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Tuesday, 16 November 2010
Page: 2586


Mr MELHAM (9:06 PM) —I rise to support the Commonwealth Electoral Amendment (Political Donations and Other Measures) Bill 2010. In the last parliament I supported a similar bill that was brought forward by the government and indeed, as chairman of the Joint Standing Committee on Electoral Matters, which I am in this parliament and was in the last parliament, we did an advisory report on that previous bill and, in the main, recommended the passage of that bill with some modifications. I know that the member for Cook is in the chamber and he was on the committee at that time, and there was a minority report by the coalition members of the committee, who wanted further debate on the bill and said that it should be deferred, but the only substantive recommendation they made, which was the second recommendation, was to allow anonymous donations below a threshold of $250, whereas I think back then—and it is what is in this bill—it was a recommendation of $50 only.

I want to address something that the member for Wentworth said. He talked about big business being able to live with being outed in terms of their donations and the unions being able to live with being outed in terms of their donations but said that small business cannot. I have to say this: my view is that everyone should live with being outed for their donations on a reasonable threshold test. We should have transparency and openness. We should not be designing our systems so that there can be hidden donations that can be wound up like the Millennium Foundation does and never see the light of day. Or, if it is the union movement, the same thing applies to the Labor Party. These are basic principles, in terms of a threshold, as to what people should be allowed to donate before there is a disclosure period.

It is interesting that for a very long time, from 1984 to 1991, the threshold level was $1,000. It was raised in 1991 to $1,500 and it was only when the coalition had a majority in the House of Representatives and the Senate in that period of 2004 to 2007 that these new threshold levels came in. When you do the mathematics of them, those new threshold levels allow for substantial donations to be made to political parties and they will not see the light of day. Now frankly, if we are going to have the best politicians money can buy, I want to see who is buying those politicians. And if that means that people will not donate because there is a lower threshold then so be it. Basically, they should be prepared to declare themselves—and I know that in other countries around the world, including the United States of America, people get disclosed on very low threshold levels. So I have always been a low threshold person. I do not discriminate against business at whatever level and, in the 20 years I have been here, I have always argued for a low threshold test. I can remember in the old Hawke and Hawke-Keating governments, and when I was on this committee I was always arguing for a low threshold. Why? Because I want to know who is paying the money.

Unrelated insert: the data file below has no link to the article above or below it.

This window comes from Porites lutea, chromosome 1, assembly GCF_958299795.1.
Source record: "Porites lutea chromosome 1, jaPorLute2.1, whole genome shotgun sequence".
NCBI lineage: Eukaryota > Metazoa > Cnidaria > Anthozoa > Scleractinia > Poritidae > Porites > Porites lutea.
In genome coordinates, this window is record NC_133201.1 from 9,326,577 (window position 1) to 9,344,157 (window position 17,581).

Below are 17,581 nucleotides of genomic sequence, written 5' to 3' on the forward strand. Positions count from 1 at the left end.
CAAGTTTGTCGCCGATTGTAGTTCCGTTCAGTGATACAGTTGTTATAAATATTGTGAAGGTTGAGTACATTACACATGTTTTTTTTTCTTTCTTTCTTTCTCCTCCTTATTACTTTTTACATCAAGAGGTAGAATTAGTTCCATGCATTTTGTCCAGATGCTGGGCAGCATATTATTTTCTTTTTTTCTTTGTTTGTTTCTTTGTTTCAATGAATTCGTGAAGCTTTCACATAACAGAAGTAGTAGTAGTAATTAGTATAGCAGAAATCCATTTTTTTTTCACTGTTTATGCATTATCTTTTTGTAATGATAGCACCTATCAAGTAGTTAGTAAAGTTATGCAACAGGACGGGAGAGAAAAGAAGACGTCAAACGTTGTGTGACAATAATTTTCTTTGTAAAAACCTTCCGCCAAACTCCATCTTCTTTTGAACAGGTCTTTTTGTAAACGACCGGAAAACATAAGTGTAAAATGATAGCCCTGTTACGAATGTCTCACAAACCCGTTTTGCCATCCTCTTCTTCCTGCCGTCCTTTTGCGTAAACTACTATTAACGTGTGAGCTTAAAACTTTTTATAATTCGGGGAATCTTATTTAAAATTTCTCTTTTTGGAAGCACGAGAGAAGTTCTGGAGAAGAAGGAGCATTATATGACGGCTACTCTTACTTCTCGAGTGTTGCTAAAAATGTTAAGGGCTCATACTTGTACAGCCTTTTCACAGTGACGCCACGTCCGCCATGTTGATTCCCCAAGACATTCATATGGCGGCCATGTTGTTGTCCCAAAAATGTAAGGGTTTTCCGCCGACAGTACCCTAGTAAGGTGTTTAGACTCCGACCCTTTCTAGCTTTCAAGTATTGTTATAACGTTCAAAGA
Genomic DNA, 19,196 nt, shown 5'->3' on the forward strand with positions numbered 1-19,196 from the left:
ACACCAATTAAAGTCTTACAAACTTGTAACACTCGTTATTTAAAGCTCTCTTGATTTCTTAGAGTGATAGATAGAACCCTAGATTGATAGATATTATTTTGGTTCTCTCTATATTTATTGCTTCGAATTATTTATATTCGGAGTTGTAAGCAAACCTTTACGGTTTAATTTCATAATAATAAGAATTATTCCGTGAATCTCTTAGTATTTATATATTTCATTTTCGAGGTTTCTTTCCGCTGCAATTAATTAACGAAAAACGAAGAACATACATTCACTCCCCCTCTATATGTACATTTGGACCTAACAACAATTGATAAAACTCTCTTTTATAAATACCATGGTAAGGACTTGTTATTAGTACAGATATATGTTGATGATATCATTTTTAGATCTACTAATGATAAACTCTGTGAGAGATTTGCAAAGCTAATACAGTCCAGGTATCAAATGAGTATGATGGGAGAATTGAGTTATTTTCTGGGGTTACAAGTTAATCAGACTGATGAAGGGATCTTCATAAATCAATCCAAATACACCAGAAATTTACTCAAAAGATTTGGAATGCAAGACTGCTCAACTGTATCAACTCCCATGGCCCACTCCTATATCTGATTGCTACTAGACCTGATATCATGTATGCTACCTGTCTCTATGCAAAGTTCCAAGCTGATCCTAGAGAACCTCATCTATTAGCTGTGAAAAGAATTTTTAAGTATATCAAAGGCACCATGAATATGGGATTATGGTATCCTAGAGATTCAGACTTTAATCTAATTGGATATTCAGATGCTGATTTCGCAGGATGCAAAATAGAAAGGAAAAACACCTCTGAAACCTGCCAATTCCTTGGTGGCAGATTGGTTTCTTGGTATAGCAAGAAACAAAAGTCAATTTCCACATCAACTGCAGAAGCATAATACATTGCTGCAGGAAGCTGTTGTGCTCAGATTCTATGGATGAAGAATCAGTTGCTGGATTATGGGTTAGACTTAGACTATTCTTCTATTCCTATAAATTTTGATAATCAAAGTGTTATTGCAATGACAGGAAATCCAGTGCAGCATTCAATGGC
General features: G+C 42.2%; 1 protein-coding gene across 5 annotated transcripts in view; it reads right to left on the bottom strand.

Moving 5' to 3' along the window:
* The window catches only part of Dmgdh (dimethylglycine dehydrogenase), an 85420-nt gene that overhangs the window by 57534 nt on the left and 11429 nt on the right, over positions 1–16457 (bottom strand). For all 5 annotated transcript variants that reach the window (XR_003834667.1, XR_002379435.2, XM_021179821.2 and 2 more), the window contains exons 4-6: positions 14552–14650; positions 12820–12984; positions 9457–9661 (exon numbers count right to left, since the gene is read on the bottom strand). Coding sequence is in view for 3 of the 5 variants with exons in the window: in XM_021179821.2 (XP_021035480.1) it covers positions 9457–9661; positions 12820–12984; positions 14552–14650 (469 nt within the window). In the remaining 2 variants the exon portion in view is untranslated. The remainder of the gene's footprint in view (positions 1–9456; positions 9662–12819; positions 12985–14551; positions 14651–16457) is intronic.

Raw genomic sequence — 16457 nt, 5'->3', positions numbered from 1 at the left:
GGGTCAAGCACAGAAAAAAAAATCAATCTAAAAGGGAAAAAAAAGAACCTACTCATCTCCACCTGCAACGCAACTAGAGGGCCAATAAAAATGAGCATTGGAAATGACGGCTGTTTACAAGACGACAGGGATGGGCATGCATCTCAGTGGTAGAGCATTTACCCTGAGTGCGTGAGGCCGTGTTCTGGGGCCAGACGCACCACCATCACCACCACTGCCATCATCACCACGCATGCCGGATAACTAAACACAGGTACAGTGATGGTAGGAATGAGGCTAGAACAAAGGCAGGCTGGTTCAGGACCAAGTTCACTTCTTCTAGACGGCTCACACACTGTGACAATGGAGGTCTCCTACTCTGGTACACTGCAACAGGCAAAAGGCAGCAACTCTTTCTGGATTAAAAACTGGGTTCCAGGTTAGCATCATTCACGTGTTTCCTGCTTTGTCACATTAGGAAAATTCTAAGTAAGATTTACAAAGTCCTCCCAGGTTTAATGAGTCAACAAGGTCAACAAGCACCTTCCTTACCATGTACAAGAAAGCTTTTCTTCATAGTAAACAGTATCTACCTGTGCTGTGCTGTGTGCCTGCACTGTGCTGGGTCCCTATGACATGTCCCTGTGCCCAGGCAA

Mrs Bronwyn Bishop —Because it doesn’t hurt you!


Mr MELHAM —The honourable member for Mackellar can bellow as much as she wants. She has been a fundraiser for the Liberal Party, and a quite successful fundraiser, as has the member for Wentworth. I think he was the federal treasurer of the Liberal Party and was quite a fundraiser. And they like raising money but not disclosing who has given that money. That is why they like high thresholds—because they do not mind being bought; they just want people not to know who bought them.


Mr Baldwin —Mr Deputy Speaker, I rise on a point of order. I ask the member to withdraw. He has just cast serious aspersions against members of the coalition about hiding funding disclosures.


Mr Bowen —Mr Deputy Speaker, on the point of order: this has been a wide-ranging debate. Members on this side have been very tolerant of a lot of allegations made by the other side in this debate about the motives of Labor members both federal and state. This has been a debate which has been willing, and the member for Banks has been completely in keeping with the debate which has gone before him.


Mr Baldwin —Mr Deputy Speaker, I rise on a further point of order, which is that, whilst it may be a wide-ranging debate, the member for Banks has laid a direct assertion alluding to corrupt activities by the coalition seeking to hide funding declarations.